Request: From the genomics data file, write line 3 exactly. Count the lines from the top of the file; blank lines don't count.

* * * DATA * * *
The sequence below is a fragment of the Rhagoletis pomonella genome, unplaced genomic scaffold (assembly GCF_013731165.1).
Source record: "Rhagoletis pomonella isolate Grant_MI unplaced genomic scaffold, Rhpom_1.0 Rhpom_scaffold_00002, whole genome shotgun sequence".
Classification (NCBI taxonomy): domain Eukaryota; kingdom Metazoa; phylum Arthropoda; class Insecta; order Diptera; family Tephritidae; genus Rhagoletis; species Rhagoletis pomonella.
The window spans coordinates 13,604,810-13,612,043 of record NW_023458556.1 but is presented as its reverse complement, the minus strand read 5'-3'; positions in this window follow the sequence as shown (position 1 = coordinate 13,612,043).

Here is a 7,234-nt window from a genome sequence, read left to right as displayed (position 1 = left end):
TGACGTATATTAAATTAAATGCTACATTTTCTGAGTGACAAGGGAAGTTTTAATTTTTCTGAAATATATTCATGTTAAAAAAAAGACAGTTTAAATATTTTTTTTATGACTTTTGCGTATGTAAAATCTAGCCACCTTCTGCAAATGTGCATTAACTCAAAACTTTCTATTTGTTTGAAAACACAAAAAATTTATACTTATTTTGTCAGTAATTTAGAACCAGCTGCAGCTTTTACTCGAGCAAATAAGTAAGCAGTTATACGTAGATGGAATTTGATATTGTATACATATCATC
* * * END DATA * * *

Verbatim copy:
Classification (NCBI taxonomy): domain Eukaryota; kingdom Metazoa; phylum Arthropoda; class Insecta; order Diptera; family Tephritidae; genus Rhagoletis; species Rhagoletis pomonella.